Chevron’s geographical transition sends bad signal

Gas prices are advertised at a Chevron station as rising inflation and oil costs affect the consumers in Los Angeles, California, U.S., June 13, 2022. REUTERS/Lucy Nicholson

NEW YORK, Sept 29 (Reuters Breakingviews) - Chevron (CVX.N) is joining the migration to the Lone Star State. The $285 billion oil and gas driller has sold its California campus and is moving about 200 more employees to Texas. It still has a large Golden State presence and will keep its headquarters there, and the decision makes some sense. Even so, it sends a bad signal about energy transition.

Texas offers low taxes for both companies and individuals, and as a result attracted more than 310,000 new residents between 2020 and 2021, according to U.S. Census Bureau data, accounting for nearly 8 out of 10 U.S. relocations. California lost more than 261,000 people over the same span. Texas Governor Greg Abbott is reveling. He tweeted just last month that “Texas does it AGAIN!” when cell therapy company Cellipont decided to relocate.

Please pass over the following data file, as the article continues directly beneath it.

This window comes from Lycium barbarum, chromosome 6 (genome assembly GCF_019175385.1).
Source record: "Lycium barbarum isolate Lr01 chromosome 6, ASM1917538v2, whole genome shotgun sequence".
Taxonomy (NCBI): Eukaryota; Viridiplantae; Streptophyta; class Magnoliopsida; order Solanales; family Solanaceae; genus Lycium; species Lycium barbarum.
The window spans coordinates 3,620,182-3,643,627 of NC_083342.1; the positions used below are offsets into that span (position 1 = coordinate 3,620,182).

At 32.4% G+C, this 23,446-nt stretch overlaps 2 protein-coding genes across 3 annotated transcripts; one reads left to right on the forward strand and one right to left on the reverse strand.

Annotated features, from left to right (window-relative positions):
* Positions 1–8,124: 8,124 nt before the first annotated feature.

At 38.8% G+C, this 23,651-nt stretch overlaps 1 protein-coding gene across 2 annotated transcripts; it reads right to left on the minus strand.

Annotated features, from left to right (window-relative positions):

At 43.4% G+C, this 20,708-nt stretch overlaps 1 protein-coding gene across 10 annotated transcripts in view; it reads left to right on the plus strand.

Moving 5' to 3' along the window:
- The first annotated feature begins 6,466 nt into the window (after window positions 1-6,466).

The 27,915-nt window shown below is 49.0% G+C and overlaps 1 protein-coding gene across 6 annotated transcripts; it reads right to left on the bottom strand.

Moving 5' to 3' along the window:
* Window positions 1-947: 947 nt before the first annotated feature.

Given the relaxed approach to drilling and climate change in Texas, however, the latest choices by Chevron Chief Executive Mike Wirth warrant a raise of the eyebrow. Compared to his many Texas-based peers, his company gets some credit for operating in a state that champions green energy and electric vehicles. If proximity signals adaptation, Chevron seems to be moving slowly in the wrong direction. (By Lauren Silva Laughlin)

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(The author is a Reuters Breakingviews columnist. The opinions expressed are their own.)

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